Hemingway on his own immaturity

Tuesday, September 29, 2015
F: 4 a.m. Open for business after a day’s illness. So, when you lost the life you might have had with Hadley, you lost an image of yourself.
EH: I did. The story you make up to yourself about the life you are going to lead, and who and what you are, is important. Your story shapes your life as much as your actions do – unless your actions contradict your story, and then maybe you are in deep trouble.
If I had betrayed Hadley with Pauline but had come to my senses and said, “no, Hadley is my wife and she and I belong together, and if I have also come to love Pauline, that’s just too bad,” it wouldn’t have broken my life, you see? I did something I regretted, I had hurt Hadley, I had sinned – well, that’s too bad, but when you do something wrong the thing to do is to repent and go on. But that isn’t what happened. It could have happened, I suppose, theoretically, but it would have required that I be more self-aware, less greedy, and less intoxicated by Pauline.
I’m being as honest as I can here. I’m pretty sick of all the self-pitying lies I told myself – told myself strongly and often – to reduce my intolerable share of responsibility. In life in 3D, I tried to see it as everybody else’s fault; I needed to be the one who was acted upon, because the person I was then could not bear to be the villain of the piece – who could bear to be the villain in his own story? – and the only alternative was to nominate somebody else or everybody else.

Remember – or, well, I don’t think this has occurred to you yet. I was still in my twenties. I was intellectually ahead of my years, not only because of my experience but just naturally. I was an early bloomer, intellectually. When I was thrown in with the journalists who covered Europe – Mowrer, Steffens, all of them – I was green at first but I wasn’t playing over my head. I caught on and I could do the job as well as any of them. Same thing a couple of years later among the serious writers in Paris. I could play in that league, and, as I demonstrated, I could excel. My life in terms of mind and talent was lived in fast forward.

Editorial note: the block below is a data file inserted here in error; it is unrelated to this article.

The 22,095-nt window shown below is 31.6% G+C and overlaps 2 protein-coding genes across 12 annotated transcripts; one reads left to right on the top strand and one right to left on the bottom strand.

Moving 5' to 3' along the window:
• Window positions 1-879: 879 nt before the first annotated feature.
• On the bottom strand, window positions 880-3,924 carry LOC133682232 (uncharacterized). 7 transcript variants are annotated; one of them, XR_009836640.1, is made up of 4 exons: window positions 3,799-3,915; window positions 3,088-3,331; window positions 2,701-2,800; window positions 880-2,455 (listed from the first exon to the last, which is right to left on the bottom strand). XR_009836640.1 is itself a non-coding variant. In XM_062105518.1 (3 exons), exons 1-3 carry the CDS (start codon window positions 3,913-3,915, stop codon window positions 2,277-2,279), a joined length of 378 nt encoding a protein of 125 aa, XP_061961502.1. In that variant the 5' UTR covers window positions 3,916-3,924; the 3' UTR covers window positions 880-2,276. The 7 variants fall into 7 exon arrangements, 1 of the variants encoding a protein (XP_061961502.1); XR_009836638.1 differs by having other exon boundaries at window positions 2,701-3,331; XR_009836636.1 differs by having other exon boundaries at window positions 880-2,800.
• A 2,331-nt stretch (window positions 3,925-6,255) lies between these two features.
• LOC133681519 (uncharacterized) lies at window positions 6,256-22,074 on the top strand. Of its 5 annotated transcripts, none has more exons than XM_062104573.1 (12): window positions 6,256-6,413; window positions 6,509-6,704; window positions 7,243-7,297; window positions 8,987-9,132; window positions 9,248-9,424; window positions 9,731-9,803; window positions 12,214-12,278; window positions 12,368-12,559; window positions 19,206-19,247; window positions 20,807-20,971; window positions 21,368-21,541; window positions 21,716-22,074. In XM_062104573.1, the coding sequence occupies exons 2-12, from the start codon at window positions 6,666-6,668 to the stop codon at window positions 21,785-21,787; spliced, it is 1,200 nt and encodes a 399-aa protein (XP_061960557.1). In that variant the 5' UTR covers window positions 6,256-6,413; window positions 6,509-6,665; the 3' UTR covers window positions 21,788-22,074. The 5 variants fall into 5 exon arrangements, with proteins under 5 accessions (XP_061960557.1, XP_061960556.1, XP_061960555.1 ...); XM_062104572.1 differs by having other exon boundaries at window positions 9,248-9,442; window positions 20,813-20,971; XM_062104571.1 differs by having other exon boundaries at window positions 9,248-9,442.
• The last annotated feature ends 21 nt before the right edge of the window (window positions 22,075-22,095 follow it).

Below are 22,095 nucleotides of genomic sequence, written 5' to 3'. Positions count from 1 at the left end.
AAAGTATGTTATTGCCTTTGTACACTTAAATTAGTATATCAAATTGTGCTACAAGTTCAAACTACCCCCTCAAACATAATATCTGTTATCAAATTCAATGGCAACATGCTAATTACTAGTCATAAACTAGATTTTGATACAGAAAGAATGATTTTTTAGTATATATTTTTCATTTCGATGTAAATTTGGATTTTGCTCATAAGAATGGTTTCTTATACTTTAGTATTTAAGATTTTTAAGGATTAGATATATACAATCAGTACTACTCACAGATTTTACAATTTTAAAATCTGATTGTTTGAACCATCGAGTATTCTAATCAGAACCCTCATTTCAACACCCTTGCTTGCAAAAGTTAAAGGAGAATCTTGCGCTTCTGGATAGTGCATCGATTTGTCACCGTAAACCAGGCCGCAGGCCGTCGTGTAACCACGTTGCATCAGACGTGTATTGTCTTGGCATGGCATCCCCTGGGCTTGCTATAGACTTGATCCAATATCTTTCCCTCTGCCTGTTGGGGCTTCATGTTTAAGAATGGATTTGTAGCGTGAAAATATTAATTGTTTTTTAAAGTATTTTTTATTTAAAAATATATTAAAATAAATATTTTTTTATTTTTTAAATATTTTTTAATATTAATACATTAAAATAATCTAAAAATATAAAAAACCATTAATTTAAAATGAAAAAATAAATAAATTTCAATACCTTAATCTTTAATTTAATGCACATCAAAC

Emotionally, however, it was a different story. I took a long time to mature and I guess in some ways I never did. Hadley knew that, and she made allowances for it, or anyway figured it came with the territory, I suppose, from the very first. Agnes saw it too, come to think of it. I think in both cases, they saw me clearly and I did not and could not have seen myself clearly by reason of that very immaturity.
Again, you have to keep the distinction between my thinking side and my emotional side. I could cope with the world very well. I was a keen observer and a close studier and I learned faster than anybody else I ever knew, and more thoroughly. But that was thinking, coping, manipulating, you might say, in the way a woodworker will manipulate the piece he is working on to take advantage of his opportunities, cutting here, scraping there, bringing out what’s there.
But that didn’t mean I had effective insight into my own cross-currents. It didn’t mean I could make allowances for my own biases and tendencies. I couldn’t.
F: You didn’t have an independent place to stand.
EH: That’s it. Whatever my mood was, I was totally captured by it.
F: You didn’t have any skepticism of your own emotions.
EH: No. I took them for real, and maybe that’s a definition of immaturity, I don’t know. So obviously if you are within a bubble and that’s your reality, you are going to see other people as impinging on you, and if things go wrong, whose fault is it?
F: Making you perpetually the victim of circumstance.
EH: Not only that. It meant I didn’t have a lot of empathy if I was one of the people involved in a situation. I had plenty of empathy where I wasn’t, that’s what made me able to get inside other people’s head, but if I was part of it, —
F: Yes, I can hear it too; this isn’t going to give people the right idea. Shall I try?
EH: I don’t know that you can express it, but go ahead, try.